Sunday, February 25, 2007

Well waddya know?

Guess what? I'm in. I have been offered a place on the PGCE and I've accepted it. So just a few more months in my job now until I leave to go back to college.
So may I introduce you to my hand picked project team who will assist me in this next stage of my life. Meet Classy the Beanie Bear. She upholds all standards in teaching, professional and moral, and will work closely with me as my mentor next year (she may only be a soft toy but believe me she will prove to be an infinitely superior mentor to the one I had in my first teaching practice five years ago!) Classy was a gift to me from my nearest and dearest when I got on my last PGCE which, as you recall, ended up being an aborted mission. Shame-faced, I have had to pass her each day sitting on my shelf. At last Classy can once again take up her rightful place at the helm of the good ship 'Initial Teacher Training'. At Classy's right (as we look at her) you will see Alien. Alien was a great moral support to me last time round. As you can see, he is armed with a pink gun. He may look a bit camp but don't be deceived, he is the champion of behaviour management and will once again be acting as my guru in this particular area. He's never had to use that gun but...

Does anyone know where I might be able to pick up a Rainbow fish story sack...?

Tuesday, February 20, 2007

The Interview

Well I went for the interview. I was a bit apprehensive about the speaking Spanish, as I said in an earlier post. You know what it is like at these things.

"Yah, my name's Jocasta. I haven't spoken Spanish for ages - it's six months since I was travelling through Ecuador and Chile. Though I did spend two years working in an orphanage in Nicaragua - but that was back in 2003. Amazing!!"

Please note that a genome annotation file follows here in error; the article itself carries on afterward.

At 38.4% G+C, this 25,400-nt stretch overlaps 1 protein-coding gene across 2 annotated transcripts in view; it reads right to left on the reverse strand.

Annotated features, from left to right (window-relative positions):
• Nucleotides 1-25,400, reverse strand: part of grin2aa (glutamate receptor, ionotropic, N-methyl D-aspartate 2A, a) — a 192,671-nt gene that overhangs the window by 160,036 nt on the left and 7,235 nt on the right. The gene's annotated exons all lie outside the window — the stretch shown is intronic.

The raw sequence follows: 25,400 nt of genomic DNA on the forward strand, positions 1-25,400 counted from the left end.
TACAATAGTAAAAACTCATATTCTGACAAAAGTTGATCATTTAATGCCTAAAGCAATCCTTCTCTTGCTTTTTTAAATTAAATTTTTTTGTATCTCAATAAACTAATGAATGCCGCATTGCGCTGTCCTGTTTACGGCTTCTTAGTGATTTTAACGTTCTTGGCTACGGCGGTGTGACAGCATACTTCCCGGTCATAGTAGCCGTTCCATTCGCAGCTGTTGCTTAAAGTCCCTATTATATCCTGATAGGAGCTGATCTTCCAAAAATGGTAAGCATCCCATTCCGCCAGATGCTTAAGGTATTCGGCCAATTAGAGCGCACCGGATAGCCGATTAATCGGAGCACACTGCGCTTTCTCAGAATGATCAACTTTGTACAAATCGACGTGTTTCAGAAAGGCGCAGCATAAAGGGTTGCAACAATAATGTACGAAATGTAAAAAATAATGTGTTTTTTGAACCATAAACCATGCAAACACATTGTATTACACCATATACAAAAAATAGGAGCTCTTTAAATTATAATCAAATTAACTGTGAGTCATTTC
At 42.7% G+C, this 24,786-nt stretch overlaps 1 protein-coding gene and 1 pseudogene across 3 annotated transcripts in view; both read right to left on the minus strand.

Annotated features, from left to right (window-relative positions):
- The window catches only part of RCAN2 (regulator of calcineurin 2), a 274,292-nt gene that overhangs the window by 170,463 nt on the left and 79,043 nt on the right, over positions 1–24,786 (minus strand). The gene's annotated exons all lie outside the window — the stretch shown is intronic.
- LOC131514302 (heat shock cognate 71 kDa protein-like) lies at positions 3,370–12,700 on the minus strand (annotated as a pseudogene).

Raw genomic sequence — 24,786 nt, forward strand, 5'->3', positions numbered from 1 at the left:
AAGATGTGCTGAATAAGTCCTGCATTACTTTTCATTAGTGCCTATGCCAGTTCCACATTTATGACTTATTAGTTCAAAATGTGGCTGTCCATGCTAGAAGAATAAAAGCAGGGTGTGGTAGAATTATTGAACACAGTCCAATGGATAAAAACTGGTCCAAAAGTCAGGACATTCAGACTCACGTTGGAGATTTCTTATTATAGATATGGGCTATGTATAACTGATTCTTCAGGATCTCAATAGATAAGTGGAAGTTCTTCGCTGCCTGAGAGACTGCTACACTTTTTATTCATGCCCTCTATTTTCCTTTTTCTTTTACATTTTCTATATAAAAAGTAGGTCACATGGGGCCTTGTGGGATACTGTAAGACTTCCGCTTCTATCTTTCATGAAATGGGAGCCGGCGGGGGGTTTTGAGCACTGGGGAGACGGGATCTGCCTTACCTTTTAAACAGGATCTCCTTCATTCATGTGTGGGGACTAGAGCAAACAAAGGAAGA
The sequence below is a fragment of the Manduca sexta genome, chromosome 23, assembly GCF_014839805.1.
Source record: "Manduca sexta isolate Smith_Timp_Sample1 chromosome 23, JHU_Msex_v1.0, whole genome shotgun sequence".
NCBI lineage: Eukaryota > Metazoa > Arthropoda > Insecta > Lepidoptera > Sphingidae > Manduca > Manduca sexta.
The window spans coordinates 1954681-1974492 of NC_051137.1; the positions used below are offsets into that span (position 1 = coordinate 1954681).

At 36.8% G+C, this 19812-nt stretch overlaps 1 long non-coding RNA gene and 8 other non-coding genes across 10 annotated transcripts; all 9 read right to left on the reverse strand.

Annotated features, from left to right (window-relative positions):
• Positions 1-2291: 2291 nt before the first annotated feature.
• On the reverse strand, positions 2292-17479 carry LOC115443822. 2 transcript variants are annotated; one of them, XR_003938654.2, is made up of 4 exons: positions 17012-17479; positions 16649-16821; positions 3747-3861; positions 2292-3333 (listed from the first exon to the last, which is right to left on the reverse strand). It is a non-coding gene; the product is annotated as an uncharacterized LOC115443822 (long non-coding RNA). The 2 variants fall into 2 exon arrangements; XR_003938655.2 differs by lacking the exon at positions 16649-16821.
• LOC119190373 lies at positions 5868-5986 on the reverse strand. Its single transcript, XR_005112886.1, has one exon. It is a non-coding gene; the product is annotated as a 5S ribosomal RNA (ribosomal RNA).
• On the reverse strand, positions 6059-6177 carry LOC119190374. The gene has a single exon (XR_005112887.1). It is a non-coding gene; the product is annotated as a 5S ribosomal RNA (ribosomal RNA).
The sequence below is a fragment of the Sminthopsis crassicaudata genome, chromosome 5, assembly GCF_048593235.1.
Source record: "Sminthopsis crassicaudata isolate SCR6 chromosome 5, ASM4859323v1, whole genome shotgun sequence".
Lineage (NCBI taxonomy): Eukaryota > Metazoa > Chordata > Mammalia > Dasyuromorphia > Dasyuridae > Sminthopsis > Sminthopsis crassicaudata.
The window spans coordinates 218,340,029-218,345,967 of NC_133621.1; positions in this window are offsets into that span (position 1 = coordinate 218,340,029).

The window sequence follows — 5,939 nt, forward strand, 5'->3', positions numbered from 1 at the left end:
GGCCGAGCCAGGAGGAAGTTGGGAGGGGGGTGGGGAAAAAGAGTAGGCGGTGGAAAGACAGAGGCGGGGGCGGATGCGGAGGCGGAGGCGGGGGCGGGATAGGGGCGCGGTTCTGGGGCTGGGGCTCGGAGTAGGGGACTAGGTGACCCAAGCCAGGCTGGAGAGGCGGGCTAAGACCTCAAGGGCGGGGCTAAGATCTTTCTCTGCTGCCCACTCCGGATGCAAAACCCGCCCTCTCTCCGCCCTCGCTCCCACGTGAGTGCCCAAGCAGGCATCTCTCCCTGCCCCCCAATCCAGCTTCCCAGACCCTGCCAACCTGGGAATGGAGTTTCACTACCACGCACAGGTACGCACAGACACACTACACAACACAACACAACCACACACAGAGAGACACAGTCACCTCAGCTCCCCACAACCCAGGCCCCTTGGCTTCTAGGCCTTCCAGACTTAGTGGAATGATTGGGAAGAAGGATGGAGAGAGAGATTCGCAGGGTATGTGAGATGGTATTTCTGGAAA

With this in mind I did have three lessons with a lovely lady from Colombia - one of the major advantages of living in a multicultural society! Anyhow, having tackled a ton of mock interview questions and learned important vocabulary like didáctica, metodología and pedagógico the conversation consisted of little more than 'hello, how are you, where did you do your degree?' in Spanish, of course. It was a bit like speed dating as they raced to get through about 5 of us in half a minute.

The written test was a piece of cake.

Then we had to read a story, or at least a passage to a small group. This was the funny bit. The invitation letter had said that you could use visual aids but not OHP transparencies. I made a conscious effort not to go in for any gimmicry so just went with book in hand. Everyone else took it as read that visual aids were de rigeur and at the very least had a cardboard fish or a few bits of A4 to waft around at appropriate points. What did we do before clipart? One girl was obviously working as a classroom assistant and had clearly raided the resource cupboard before the interview because she brought 'a story sack' containing all manner of goodly things to make one boring story a cross-curricular fest to last at least two terms! The main item was, of course, the Literacy Hour big book "This is Rainbow fish. See how his scales shimmer as he moves through the water..." Yawn!!! There was even a glove puppet for Rainbow Fish. She had a lever arch file bursting under the strain of all of the lessons she had done with good old Rainbow Fish and his cronies! In years to come some kid will, no doubt, do Post-Doctoral research in Nuclear Physics in reference to Rainbow-bloody-Fish! I did wonder at one point whether I should have said, "Normally I use a ventriloquist's dummy called Kyle to present this story" but thought better of it. Best laugh of the day was the girl who arrived with a goat under her arm - not a real one, I hasten to add, but a large cardboard cut-out. I wondered if she had brought it on public transport and whether she would have to pay a fare for it! Utterly surreal.

The interview went oddly, really. There was I, prepared to talk about the Primary Languages Strategy, Accelerated Learning, Assessment for Learning, Every Child Matters and other such DFES goodies and they kept asking me crappy questions about working with other adults in the classroom. It was hard to try to get the conversation round to what I wanted to talk about. Ah well, in the words of Doris Day, que será, será.

Let's just play the waiting game now. I should know by Friday.